The other good news is that all regions of the country experienced growth in the employment rate. In my province of Ontario alone 11,000 new jobs were created. The government's commitment is to put-

Alpine SkiingStatements By Members

March 14th, 1994 / 1:55 p.m.

Bloc

Michel Guimond Bloc Beauport—Montmorency—Orléans, QC

Mr. Speaker, on behalf of all Quebecers, I would like to extend today my heartfelt congratulations to one of our own athletes who won the giant slalom yesterday at the world junior alpine skiing championships in Lake Placid. I am referring to, you have guessed it, young Mélanie Turgeon.

It was not Mélanie's first medal at the championships either. She had already reached the podium twice before; first winning a silver medal in Super G, and then bronze in downhill.

Yesterday's victory puts Mélanie in the overall lead at the championships. Another event is scheduled for today: slalom. I want to wish her, personally and on behalf of the Bloc Quebecois, the best of luck. We are proud of you, Mélanie. Go for it!

SmugglingStatements By Members

2 p.m.

Reform

Jake Hoeppner Reform Lisgar—Marquette, MB

Mr. Speaker, since the government's anti-smuggling measures were announced, several Manitoba border crossings have been open 24 hours a day. This only sends a clear message to smugglers to avoid these border crossings.

In addition, extra customs officers must be kept on duty at night at each crossing because of the extra hours. The only increased traffic at these crossings has been in the form of vehicles going south to the United States to take advantage of cheap U.S. liquor, food and gasoline.

Revenue is being taken out of the pockets of Manitoba businesses and sent over the border. Everyone agrees we should be concentrating on a decrease in smuggling, but instead the local RCMP which is already understaffed has to contend with increased smuggling of not only cigarettes but liquor and guns.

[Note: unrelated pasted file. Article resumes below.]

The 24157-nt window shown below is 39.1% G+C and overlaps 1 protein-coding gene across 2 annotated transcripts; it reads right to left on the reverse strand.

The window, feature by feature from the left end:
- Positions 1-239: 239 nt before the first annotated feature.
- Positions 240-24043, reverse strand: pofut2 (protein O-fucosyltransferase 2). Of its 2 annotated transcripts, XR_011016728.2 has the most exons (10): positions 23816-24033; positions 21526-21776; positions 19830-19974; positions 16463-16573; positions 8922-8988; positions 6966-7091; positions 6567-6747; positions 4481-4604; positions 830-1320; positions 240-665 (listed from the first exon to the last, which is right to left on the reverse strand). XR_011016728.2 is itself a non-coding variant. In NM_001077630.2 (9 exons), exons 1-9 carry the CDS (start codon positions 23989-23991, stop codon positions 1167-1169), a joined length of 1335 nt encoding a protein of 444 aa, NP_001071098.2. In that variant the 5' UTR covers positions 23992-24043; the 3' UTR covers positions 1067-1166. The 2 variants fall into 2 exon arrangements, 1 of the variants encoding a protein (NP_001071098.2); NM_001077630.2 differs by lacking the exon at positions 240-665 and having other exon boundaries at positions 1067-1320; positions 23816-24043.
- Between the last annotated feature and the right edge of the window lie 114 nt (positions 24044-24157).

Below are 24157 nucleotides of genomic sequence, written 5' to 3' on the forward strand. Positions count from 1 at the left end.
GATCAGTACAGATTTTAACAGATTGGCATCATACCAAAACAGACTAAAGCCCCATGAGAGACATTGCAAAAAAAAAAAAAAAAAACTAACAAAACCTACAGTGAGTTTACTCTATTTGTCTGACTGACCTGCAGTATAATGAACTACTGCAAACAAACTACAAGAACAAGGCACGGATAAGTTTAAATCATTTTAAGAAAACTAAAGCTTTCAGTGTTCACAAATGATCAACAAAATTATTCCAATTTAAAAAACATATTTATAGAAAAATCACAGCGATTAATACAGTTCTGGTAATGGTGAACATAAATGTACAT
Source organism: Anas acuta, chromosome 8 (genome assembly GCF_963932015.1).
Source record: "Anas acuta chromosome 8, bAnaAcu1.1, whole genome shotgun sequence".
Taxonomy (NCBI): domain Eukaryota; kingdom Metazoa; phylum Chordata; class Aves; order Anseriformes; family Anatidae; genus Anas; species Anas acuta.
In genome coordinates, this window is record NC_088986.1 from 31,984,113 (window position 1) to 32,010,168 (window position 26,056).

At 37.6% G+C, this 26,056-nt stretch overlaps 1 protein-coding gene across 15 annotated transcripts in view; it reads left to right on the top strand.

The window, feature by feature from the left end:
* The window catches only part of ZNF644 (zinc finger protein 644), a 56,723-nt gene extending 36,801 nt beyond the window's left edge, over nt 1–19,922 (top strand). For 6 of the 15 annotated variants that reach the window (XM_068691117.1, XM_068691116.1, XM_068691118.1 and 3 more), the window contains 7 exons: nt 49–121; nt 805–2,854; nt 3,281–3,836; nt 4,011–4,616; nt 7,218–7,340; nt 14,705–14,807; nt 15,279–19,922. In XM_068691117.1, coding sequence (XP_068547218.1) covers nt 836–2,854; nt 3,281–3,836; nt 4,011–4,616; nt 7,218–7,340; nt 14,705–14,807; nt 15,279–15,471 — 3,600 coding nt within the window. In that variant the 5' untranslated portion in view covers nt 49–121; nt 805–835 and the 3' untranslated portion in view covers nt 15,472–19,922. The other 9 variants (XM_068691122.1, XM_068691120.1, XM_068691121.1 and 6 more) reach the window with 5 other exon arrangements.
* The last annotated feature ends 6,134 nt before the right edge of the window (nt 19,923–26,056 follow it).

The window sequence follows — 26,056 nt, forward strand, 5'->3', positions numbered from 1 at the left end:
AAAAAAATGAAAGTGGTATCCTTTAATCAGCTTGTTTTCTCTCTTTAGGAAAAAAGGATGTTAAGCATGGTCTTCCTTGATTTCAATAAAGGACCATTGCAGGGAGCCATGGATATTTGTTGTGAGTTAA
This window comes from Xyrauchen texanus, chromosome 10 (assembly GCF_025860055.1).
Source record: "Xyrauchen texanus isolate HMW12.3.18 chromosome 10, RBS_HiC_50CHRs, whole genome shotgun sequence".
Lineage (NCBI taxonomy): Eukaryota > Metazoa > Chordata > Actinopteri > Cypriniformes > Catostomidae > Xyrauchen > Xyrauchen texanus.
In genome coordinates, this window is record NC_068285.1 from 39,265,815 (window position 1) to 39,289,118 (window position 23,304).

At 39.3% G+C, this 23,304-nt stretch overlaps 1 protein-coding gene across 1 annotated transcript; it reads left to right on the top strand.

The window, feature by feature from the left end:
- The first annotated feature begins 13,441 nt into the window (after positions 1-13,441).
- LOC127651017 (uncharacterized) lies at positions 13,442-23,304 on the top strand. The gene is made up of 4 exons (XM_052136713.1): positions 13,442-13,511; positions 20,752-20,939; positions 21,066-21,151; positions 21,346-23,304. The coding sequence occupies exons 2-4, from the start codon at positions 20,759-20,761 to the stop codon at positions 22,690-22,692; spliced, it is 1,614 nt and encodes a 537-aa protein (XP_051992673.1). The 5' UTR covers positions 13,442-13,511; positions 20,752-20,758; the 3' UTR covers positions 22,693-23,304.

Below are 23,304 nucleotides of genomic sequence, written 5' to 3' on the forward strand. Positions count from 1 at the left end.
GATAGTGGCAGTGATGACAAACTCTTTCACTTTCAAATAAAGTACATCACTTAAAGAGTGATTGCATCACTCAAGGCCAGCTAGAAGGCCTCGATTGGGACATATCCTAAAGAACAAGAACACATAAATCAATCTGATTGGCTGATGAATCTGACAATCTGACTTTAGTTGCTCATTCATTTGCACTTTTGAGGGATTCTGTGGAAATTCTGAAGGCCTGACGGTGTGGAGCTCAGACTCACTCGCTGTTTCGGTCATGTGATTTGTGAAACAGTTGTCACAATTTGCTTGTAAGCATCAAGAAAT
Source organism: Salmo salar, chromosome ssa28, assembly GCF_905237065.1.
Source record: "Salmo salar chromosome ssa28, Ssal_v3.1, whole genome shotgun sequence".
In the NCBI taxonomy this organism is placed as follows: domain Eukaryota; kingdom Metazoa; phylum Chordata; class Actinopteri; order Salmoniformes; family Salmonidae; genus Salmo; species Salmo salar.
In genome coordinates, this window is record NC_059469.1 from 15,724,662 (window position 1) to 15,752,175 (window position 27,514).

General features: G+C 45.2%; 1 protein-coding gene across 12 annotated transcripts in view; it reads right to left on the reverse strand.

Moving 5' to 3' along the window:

Would it not make more sense to close down the customs ports at night and increase the RCMP personnel to create better border patrol? This would show real action against smuggling and would keep more Canadian dollars at home.

Women EntrepreneursStatements By Members

2 p.m.

Liberal

Dianne Brushett Liberal Cumberland—Colchester, NS

Mr. Speaker, although last Wednesday was specifically designated as International Women's Day I would like today to acknowledge women entrepreneurs.

In 1989 women founded 50 per cent of all new Canadian businesses. In Atlantic Canada between 1984 and 1990 the percentage of women owned businesses employing five or more full time employees increased from 16 per cent to 28 per cent. Women are also succeeding in existing businesses.

In my riding in 1990 a former bank worker, Lois Robarts, took over Advocate Harbour Seafoods. She has since expanded her sales and her processing plant and now employs five people. That is significant considering that small businesses created 90 per cent of our region's new jobs in the 1980s.

It is imperative that the joint government-business committees we are establishing to encourage small business be particularly sensitive to the economic potential of Atlantic Canadian women.